Recent data 2015-2016 survey on drug use and health suggest that over 12 percent of the American population uses a form of drug referred to as benzos. This number equates to over 30 million people, with a very small percentage abusing their medication due to addiction. Of the people who did abuse the medication, only around 20% of them reported actually having a valid prescription, meaning that many abusers did not have a prescription at all for the benzos they were taking.
If you are asking, “What are benzos?” read on to find some enlightening information on the topic of benzos and other pertinent facts.
What Are Benzos?
Benzodiazepines, also commonly referred to as benzos, are a class of drugs termed depressants. The first benzo created was lithium (chlordiazepoxide), and it was actually discovered by accident in 1955 and was available on the market in 1960. By 1977 benzos were prescribed more than any other medication around the world.
Today there are many different drugs, with the most popular being Xanax (alprazolam). Valium (diazepam) and Klonopin (clonazepam) along with others are popular options. Most often, for home use, patients are prescribed these medications in pill form, while injectables are available for clinical inpatient use.
How Do Benzos Work?
What are benzos, and how do they work? Benzos work by attaching themselves to the GABA receptors in the brain, which results in a calming effect, thereby reducing anxiety. There are short-term, intermediate, and long-acting benzodiazepines available. They are generally considered to have at least one of the following qualities, sometimes having more than one: Anxiolytic, muscle relaxant, hypnotic, anticonvulsant, or amnesic. There are a variety of conditions that use these classifications of benzos for common medical and psychiatric issues.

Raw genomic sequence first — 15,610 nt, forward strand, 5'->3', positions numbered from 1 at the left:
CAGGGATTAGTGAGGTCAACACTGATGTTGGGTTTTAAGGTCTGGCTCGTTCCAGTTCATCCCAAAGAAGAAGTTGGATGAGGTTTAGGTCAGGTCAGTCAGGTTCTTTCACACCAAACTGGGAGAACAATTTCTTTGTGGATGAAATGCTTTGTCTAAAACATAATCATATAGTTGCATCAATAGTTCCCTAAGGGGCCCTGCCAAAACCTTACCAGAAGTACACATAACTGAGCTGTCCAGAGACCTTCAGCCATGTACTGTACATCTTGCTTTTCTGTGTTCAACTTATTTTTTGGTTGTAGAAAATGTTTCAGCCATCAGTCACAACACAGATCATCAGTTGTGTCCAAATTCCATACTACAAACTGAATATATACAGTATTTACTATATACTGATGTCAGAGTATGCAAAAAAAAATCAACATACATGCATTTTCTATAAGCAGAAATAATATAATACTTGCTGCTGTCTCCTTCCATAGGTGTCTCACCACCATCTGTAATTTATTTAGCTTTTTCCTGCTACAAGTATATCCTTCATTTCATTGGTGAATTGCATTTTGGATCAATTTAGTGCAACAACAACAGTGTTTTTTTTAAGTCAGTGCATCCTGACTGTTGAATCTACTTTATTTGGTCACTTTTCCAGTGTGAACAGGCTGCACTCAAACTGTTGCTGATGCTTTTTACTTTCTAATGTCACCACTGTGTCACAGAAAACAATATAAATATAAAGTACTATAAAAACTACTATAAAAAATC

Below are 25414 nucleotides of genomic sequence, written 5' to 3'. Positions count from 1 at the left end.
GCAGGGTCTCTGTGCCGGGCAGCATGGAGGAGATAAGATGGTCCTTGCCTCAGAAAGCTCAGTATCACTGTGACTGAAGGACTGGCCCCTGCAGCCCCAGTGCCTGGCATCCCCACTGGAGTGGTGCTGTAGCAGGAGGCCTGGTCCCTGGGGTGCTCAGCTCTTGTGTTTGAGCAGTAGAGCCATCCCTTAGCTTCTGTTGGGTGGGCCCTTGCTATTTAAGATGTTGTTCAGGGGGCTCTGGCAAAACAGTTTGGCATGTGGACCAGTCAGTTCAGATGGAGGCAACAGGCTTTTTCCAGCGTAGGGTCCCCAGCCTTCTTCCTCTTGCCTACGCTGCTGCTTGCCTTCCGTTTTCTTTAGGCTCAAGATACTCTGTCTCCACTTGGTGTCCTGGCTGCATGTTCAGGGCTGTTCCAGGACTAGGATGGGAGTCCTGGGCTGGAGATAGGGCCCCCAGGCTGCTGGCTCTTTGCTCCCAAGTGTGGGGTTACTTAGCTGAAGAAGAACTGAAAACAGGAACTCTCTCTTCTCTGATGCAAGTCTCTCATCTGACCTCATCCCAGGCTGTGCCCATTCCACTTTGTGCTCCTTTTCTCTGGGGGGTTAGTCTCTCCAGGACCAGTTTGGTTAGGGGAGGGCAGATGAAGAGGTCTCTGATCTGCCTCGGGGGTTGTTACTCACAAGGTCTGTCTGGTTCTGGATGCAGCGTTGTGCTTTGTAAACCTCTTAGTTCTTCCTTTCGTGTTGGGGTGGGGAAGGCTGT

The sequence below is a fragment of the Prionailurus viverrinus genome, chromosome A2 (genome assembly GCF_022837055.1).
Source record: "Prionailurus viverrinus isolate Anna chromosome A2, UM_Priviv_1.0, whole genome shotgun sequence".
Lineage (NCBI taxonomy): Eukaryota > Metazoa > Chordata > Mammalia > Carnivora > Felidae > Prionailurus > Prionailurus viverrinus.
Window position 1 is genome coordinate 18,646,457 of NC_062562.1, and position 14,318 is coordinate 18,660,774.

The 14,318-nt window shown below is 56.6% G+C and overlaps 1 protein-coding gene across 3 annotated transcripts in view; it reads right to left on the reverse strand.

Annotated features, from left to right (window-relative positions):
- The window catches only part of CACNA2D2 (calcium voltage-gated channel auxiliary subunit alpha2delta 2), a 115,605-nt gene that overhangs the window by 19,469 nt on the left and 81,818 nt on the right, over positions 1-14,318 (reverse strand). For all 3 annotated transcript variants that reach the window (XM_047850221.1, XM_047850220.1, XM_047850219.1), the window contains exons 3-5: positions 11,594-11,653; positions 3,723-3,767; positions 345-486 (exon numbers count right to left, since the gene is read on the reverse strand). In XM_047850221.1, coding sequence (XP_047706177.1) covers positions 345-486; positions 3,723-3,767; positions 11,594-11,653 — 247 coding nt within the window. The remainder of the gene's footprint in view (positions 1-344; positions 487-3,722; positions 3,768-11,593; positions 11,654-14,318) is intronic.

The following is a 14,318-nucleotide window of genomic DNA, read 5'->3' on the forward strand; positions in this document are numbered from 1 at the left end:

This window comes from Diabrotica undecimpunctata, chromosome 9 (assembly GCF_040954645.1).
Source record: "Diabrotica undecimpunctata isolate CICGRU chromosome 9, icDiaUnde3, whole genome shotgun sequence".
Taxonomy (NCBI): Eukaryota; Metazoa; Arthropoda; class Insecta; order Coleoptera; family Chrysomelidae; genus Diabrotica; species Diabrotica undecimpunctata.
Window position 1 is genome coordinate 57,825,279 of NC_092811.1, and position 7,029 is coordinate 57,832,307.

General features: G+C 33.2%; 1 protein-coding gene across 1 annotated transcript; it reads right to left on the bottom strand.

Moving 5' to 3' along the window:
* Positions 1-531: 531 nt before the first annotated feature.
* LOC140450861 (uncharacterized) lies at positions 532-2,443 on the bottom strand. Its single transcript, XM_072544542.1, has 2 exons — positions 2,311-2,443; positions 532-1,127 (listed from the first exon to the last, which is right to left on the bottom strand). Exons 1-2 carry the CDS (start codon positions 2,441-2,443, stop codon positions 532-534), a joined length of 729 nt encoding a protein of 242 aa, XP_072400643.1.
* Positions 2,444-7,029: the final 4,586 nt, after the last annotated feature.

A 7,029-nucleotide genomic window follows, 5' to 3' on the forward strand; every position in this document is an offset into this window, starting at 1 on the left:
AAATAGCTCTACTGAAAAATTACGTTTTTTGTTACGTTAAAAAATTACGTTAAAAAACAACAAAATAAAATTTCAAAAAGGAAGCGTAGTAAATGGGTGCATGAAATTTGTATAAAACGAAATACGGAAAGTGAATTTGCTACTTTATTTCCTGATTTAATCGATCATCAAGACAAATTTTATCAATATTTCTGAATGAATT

Short-term uses of benzos, such as Valium (diazepam), is a long-acting benzo and sometimes indicated for high-stress situations that are temporary, such as dental visits with patients who suffer from treatment anxiety. Midazolam is commonly prescribed for ophthalmic procedures due to its sedative action and short recovery time. Longer-term use of long-acting benzodiazepines would be considered ideal for the treatment of anxiety disorders. Both short and intermediate-acting benzos are used for the treatment of insomnia, with some being classified as hypnotics and used for sleeping pills such as Ambien (zolpidem), amongst others.
How Are Benzos Used?
There is a very long list of benzodiazepines useful in treating a variety of conditions, both long and short-term. Benzos are regularly prescribed for patients in need of medical help to combat legitimate conditions on a daily basis. These drugs are typically prescribed to combat anxiety, and insomnia, along with many other medical conditions including, but not limited to, muscle spasms and seizures in the case of serious issues such as cystic fibrosis. Conditions requiring treatment for repeated seizure activity are often treated with benzodiazepines.
Librium (chlordiazepoxide) is the most commonly used benzodiazepine there is for alcohol detox, helping to prevent dangerous complications such as seizures. Using Librium short-term allows for detox support without potentially becoming addicted to benzodiazepines.